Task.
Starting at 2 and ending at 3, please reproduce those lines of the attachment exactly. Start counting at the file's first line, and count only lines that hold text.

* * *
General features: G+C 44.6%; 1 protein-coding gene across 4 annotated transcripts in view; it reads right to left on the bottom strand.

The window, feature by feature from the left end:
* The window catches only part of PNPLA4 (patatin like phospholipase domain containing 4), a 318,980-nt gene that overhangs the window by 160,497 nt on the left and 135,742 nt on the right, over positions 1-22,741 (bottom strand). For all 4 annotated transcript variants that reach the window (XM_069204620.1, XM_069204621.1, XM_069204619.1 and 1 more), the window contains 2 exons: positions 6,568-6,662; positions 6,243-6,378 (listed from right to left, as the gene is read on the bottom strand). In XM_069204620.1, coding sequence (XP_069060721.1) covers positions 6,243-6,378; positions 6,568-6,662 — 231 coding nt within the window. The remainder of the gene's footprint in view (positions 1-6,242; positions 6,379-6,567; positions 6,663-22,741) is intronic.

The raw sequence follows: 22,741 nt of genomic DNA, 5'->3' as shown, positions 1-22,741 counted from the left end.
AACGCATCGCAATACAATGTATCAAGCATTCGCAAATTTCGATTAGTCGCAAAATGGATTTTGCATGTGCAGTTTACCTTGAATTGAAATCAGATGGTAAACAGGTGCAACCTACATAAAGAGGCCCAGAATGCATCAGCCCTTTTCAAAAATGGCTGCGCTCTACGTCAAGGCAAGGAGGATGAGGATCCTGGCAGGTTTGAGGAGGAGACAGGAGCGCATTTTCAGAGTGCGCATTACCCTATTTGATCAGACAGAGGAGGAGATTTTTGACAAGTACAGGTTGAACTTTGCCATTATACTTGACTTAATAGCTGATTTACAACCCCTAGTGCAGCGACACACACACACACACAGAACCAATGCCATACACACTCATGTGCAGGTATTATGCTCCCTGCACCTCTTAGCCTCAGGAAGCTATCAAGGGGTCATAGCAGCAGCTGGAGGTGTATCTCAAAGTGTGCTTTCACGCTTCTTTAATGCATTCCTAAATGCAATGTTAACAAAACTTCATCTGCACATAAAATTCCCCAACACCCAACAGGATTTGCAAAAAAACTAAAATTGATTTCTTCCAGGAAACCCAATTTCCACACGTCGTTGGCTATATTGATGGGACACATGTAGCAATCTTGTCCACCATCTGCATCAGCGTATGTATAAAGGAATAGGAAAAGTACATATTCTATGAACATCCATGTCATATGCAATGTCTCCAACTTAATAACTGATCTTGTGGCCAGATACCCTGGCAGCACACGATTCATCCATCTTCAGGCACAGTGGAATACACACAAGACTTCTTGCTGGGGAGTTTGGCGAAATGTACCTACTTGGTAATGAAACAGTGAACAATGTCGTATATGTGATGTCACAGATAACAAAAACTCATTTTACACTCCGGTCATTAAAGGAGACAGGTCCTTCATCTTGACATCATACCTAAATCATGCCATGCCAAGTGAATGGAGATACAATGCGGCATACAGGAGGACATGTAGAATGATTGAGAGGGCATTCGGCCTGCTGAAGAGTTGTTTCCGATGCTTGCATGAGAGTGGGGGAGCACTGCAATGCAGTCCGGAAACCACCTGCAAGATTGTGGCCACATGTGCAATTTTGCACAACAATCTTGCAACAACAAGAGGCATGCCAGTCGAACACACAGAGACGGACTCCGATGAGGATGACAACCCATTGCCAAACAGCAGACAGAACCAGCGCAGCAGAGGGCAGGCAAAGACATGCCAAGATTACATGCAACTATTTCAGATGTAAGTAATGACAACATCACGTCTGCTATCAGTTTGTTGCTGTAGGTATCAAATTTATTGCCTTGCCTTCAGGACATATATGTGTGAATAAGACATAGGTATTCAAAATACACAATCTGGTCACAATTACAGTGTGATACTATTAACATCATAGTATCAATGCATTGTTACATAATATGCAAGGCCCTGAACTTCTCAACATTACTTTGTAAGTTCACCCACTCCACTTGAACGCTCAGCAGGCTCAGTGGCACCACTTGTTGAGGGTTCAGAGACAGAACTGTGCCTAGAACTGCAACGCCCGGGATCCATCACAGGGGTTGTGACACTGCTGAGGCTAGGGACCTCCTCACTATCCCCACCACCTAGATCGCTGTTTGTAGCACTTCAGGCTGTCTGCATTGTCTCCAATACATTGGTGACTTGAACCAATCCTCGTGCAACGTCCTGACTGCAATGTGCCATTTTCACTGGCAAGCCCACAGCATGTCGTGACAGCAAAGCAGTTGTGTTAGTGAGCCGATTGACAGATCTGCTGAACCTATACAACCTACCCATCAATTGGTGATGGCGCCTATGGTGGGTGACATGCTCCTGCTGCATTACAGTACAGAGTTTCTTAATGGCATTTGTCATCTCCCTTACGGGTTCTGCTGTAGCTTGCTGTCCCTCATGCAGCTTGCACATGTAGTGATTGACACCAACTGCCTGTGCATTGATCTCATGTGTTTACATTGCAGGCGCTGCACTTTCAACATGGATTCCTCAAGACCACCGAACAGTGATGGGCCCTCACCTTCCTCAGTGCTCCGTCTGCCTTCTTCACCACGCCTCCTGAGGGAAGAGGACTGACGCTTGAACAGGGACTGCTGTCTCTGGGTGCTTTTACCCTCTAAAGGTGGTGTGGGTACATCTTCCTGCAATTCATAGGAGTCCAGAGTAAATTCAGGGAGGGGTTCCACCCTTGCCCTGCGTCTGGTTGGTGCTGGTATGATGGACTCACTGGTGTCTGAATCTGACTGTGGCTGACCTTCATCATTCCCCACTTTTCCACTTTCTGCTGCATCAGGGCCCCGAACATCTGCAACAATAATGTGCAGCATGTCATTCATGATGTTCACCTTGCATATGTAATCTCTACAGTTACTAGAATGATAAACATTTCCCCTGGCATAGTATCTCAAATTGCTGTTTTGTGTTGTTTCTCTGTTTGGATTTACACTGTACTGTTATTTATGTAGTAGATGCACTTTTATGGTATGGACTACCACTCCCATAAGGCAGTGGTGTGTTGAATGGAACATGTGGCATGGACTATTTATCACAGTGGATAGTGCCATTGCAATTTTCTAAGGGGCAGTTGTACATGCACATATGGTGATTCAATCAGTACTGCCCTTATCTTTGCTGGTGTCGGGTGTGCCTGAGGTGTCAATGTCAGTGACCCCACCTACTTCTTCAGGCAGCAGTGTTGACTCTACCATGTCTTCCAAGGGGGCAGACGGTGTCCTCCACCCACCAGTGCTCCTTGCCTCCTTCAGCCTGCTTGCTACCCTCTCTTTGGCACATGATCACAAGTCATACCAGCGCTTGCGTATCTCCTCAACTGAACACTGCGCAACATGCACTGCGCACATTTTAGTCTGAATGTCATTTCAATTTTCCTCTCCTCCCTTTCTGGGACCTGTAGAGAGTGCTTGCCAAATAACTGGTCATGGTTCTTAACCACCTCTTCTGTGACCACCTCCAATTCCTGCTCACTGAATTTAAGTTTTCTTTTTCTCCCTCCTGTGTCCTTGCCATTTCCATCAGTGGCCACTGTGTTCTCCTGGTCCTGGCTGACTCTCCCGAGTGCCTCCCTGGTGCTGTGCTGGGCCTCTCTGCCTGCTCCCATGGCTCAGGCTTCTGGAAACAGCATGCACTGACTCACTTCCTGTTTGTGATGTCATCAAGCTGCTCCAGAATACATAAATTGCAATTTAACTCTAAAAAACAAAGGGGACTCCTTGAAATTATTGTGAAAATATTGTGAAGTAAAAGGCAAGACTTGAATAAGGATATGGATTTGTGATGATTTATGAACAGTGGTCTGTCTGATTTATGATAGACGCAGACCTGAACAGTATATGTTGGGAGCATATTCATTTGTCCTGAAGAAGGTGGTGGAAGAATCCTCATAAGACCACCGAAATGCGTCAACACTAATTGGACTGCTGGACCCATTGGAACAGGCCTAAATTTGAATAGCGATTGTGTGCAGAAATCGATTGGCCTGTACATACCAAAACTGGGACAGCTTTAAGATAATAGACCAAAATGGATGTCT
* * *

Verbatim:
The window, feature by feature from the left end:
* The window catches only part of PNPLA4 (patatin like phospholipase domain containing 4), a 318,980-nt gene that overhangs the window by 160,497 nt on the left and 135,742 nt on the right, over positions 1-22,741 (bottom strand). For all 4 annotated transcript variants that reach the window (XM_069204620.1, XM_069204621.1, XM_069204619.1 and 1 more), the window contains 2 exons: positions 6,568-6,662; positions 6,243-6,378 (listed from right to left, as the gene is read on the bottom strand). In XM_069204620.1, coding sequence (XP_069060721.1) covers positions 6,243-6,378; positions 6,568-6,662 — 231 coding nt within the window. The remainder of the gene's footprint in view (positions 1-6,242; positions 6,379-6,567; positions 6,663-22,741) is intronic.